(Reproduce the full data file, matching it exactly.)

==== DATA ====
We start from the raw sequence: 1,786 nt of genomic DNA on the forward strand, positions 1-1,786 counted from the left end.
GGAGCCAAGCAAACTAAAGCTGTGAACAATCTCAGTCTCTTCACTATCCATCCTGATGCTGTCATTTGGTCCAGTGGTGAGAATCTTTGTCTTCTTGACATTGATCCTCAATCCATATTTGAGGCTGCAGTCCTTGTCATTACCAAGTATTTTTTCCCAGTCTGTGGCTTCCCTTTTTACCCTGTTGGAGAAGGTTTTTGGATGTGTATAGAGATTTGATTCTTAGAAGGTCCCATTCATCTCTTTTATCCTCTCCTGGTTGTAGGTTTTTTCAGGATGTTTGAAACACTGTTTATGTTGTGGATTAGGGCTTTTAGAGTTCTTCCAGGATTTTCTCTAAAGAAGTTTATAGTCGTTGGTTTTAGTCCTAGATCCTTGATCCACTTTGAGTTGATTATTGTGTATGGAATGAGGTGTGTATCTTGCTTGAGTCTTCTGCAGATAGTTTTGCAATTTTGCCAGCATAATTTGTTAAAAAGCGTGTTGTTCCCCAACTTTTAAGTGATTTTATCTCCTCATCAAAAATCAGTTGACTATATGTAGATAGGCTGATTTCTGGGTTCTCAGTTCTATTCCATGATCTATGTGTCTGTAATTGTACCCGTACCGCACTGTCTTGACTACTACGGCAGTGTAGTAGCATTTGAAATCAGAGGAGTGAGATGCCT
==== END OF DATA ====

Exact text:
We start from the raw sequence: 1,786 nt of genomic DNA on the forward strand, positions 1-1,786 counted from the left end.
GGAGCCAAGCAAACTAAAGCTGTGAACAATCTCAGTCTCTTCACTATCCATCCTGATGCTGTCATTTGGTCCAGTGGTGAGAATCTTTGTCTTCTTGACATTGATCCTCAATCCATATTTGAGGCTGCAGTCCTTGTCATTACCAAGTATTTTTTCCCAGTCTGTGGCTTCCCTTTTTACCCTGTTGGAGAAGGTTTTTGGATGTGTATAGAGATTTGATTCTTAGAAGGTCCCATTCATCTCTTTTATCCTCTCCTGGTTGTAGGTTTTTTCAGGATGTTTGAAACACTGTTTATGTTGTGGATTAGGGCTTTTAGAGTTCTTCCAGGATTTTCTCTAAAGAAGTTTATAGTCGTTGGTTTTAGTCCTAGATCCTTGATCCACTTTGAGTTGATTATTGTGTATGGAATGAGGTGTGTATCTTGCTTGAGTCTTCTGCAGATAGTTTTGCAATTTTGCCAGCATAATTTGTTAAAAAGCGTGTTGTTCCCCAACTTTTAAGTGATTTTATCTCCTCATCAAAAATCAGTTGACTATATGTAGATAGGCTGATTTCTGGGTTCTCAGTTCTATTCCATGATCTATGTGTCTGTAATTGTACCCGTACCGCACTGTCTTGACTACTACGGCAGTGTAGTAGCATTTGAAATCAGAGGAGTGAGATGCCT